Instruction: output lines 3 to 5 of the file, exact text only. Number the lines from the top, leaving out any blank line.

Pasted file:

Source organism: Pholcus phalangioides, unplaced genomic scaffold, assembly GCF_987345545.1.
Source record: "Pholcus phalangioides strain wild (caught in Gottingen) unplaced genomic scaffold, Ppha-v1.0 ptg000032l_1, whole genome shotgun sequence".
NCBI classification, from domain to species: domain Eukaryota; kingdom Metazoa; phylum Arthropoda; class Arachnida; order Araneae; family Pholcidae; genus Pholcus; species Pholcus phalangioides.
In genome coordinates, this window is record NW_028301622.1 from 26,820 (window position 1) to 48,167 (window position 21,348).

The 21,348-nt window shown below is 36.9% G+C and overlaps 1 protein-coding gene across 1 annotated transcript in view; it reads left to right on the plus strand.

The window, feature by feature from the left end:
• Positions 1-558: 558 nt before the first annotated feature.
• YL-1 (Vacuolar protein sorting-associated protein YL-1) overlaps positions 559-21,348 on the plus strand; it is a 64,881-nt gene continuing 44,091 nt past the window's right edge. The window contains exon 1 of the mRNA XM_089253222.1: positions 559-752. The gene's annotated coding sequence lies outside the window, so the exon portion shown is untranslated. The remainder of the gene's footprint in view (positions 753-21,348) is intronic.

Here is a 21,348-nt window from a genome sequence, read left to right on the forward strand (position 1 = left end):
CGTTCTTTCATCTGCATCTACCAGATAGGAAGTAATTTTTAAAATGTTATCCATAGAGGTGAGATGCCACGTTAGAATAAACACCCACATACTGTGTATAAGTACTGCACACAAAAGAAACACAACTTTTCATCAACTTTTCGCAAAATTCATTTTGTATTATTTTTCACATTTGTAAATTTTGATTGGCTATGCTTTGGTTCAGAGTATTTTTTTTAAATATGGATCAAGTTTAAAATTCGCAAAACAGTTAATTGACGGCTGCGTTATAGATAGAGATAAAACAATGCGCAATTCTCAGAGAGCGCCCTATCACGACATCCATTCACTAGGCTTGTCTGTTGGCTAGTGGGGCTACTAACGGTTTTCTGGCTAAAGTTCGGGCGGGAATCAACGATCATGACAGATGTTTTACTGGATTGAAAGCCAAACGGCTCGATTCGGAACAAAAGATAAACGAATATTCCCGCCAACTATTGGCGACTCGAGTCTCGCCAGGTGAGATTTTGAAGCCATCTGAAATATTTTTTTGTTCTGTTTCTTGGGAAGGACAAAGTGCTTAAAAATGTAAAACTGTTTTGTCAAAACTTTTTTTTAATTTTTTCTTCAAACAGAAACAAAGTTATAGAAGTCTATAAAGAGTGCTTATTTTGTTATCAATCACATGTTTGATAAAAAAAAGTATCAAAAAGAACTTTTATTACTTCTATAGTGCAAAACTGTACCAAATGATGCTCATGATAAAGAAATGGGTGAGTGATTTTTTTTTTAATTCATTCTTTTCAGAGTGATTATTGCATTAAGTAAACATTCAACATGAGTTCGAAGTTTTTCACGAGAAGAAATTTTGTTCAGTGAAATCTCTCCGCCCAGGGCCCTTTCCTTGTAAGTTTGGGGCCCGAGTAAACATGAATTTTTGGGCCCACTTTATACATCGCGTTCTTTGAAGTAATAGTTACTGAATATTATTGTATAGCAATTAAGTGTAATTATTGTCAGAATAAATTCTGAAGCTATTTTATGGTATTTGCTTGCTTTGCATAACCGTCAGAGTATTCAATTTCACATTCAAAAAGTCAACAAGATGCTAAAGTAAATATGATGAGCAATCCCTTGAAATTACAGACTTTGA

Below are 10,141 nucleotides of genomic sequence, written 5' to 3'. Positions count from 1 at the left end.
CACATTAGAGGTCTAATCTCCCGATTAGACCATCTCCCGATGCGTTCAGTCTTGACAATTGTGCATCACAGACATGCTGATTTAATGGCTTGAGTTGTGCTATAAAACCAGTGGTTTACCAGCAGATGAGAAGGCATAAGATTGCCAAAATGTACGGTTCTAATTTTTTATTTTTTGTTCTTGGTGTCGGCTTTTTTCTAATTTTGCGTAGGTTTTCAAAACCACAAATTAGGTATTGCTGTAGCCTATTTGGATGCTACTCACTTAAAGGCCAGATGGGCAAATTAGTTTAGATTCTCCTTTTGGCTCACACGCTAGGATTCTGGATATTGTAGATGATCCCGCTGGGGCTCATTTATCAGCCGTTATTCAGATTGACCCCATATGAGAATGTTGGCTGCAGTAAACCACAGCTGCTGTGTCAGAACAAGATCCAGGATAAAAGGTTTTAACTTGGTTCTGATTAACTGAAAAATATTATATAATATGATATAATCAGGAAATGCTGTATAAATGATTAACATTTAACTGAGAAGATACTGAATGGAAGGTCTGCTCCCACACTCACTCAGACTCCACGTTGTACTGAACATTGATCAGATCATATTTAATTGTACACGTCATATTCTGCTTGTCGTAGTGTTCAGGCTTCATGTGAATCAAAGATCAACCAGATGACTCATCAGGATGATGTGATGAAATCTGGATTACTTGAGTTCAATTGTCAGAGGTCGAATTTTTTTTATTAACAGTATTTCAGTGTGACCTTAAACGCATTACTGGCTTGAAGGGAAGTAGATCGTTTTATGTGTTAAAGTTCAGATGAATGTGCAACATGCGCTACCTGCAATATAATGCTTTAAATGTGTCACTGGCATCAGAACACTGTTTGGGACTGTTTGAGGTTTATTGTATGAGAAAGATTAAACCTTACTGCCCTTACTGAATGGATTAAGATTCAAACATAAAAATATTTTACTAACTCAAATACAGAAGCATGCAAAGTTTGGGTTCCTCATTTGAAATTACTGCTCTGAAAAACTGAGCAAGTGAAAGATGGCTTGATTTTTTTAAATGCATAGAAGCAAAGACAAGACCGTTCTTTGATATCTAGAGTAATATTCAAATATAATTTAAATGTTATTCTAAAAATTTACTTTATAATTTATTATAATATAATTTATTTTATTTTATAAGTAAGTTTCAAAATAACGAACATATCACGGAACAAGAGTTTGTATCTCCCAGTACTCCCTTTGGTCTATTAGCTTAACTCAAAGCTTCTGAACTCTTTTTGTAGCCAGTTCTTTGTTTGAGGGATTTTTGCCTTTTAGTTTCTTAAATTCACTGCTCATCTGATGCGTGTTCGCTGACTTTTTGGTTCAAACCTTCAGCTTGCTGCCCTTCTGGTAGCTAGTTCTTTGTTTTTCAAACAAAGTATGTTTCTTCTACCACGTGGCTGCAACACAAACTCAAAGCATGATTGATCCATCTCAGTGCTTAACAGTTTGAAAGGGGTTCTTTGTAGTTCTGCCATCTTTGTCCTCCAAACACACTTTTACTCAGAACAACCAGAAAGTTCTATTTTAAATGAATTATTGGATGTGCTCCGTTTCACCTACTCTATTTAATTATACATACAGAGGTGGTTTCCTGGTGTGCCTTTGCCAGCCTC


NCBI classification, from domain to species: domain Eukaryota; kingdom Metazoa; phylum Arthropoda; class Arachnida; order Araneae; family Pholcidae; genus Pholcus; species Pholcus phalangioides.
In genome coordinates, this window is record NW_028301622.1 from 26,820 (window position 1) to 48,167 (window position 21,348).

The 21,348-nt window shown below is 36.9% G+C and overlaps 1 protein-coding gene across 1 annotated transcript in view; it reads left to right on the plus strand.